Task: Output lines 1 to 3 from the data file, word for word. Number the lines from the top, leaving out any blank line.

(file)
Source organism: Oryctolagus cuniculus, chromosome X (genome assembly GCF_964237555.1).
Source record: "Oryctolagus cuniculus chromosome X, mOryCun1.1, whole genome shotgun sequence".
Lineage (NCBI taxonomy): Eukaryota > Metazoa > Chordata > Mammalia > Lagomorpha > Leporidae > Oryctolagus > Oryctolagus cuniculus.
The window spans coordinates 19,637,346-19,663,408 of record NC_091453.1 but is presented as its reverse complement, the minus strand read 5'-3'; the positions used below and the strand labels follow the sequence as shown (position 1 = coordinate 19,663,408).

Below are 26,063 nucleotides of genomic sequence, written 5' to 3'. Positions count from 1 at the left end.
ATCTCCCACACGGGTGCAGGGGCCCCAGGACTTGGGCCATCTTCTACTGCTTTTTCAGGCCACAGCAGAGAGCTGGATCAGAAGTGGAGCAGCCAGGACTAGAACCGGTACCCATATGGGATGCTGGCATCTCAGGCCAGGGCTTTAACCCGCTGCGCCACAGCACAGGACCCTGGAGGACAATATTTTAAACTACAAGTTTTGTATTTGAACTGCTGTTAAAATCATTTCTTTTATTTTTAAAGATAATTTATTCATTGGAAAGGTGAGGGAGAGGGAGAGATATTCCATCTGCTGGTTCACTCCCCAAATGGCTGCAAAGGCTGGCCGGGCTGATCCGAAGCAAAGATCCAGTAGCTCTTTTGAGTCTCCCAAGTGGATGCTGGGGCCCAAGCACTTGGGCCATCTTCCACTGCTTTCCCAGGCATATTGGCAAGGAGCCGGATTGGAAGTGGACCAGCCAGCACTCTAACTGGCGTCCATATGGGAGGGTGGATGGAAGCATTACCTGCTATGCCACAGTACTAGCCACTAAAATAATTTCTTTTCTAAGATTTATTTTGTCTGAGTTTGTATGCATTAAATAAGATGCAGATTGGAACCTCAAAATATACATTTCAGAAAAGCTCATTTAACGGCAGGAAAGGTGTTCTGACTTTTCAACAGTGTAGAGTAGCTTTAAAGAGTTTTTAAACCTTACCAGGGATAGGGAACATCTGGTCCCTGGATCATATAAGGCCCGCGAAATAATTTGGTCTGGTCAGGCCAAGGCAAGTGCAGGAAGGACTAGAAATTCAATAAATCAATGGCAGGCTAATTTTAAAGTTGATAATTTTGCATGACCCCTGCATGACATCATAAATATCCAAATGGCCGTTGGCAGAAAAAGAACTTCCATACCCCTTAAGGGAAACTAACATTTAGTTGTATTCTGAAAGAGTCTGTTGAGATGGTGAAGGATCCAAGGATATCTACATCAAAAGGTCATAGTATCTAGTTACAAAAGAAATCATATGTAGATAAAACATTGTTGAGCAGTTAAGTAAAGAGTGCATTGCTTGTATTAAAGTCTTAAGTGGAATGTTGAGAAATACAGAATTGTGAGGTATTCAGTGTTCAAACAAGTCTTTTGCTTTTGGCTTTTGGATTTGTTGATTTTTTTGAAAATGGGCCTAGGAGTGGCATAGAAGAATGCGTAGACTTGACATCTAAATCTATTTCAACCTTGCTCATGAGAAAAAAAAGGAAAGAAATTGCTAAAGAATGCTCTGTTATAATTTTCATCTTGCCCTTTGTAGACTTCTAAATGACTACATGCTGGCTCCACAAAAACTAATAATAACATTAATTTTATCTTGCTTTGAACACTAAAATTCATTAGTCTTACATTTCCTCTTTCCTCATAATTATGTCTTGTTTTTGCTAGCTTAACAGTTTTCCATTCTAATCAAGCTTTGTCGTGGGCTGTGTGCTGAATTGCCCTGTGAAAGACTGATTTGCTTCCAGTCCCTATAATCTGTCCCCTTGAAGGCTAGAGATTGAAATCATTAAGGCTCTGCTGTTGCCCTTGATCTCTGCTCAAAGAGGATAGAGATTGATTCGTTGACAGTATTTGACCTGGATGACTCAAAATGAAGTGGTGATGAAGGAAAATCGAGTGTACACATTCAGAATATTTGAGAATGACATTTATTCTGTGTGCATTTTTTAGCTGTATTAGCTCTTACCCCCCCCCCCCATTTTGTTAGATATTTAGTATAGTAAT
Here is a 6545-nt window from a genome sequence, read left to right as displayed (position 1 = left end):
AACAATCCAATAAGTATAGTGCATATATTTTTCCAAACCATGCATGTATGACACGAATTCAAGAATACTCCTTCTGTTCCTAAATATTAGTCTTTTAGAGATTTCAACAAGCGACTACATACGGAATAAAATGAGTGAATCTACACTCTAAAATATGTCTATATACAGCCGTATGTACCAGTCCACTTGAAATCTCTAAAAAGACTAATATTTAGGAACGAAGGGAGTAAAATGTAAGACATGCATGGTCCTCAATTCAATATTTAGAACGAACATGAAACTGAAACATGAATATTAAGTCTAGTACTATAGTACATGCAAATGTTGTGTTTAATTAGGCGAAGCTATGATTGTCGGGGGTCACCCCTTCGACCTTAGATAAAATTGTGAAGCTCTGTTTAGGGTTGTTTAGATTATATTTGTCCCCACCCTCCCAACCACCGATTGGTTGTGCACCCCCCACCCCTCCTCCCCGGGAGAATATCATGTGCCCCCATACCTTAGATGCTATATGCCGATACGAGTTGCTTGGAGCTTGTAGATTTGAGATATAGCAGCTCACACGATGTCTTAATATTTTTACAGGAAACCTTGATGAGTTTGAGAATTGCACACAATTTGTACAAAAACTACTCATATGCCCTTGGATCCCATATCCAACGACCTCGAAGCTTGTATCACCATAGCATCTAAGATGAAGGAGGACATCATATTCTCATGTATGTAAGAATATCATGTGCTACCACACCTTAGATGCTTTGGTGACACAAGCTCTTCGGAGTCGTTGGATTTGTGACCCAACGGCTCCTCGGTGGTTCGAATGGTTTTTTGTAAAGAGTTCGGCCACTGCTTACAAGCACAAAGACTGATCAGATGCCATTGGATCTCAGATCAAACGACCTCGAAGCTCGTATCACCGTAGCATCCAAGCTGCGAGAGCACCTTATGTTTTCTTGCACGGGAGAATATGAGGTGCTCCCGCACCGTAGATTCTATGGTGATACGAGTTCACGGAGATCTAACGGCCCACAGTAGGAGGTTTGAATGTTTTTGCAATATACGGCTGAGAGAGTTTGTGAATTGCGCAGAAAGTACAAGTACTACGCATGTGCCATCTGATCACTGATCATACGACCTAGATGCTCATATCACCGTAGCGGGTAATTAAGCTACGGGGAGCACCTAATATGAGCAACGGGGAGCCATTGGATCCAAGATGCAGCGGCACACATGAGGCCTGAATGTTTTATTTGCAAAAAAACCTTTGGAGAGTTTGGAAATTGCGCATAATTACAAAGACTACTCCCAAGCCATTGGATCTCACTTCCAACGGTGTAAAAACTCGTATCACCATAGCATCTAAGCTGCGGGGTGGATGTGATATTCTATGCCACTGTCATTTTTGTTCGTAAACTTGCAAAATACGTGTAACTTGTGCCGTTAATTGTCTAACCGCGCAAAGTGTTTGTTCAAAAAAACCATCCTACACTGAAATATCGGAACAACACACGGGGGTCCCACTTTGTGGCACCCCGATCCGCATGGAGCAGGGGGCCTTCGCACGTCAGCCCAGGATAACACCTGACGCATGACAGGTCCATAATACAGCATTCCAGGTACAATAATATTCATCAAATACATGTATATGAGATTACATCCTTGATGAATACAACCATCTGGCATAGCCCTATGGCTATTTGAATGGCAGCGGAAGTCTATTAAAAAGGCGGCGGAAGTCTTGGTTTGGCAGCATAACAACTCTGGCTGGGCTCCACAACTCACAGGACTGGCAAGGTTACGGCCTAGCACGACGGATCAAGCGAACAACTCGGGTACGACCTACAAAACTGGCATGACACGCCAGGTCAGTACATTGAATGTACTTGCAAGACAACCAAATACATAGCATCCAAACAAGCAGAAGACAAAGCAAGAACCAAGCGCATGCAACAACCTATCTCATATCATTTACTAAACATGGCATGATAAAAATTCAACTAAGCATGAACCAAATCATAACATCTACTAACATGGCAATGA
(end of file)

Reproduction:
Source organism: Oryctolagus cuniculus, chromosome X (genome assembly GCF_964237555.1).
Source record: "Oryctolagus cuniculus chromosome X, mOryCun1.1, whole genome shotgun sequence".
Lineage (NCBI taxonomy): Eukaryota > Metazoa > Chordata > Mammalia > Lagomorpha > Leporidae > Oryctolagus > Oryctolagus cuniculus.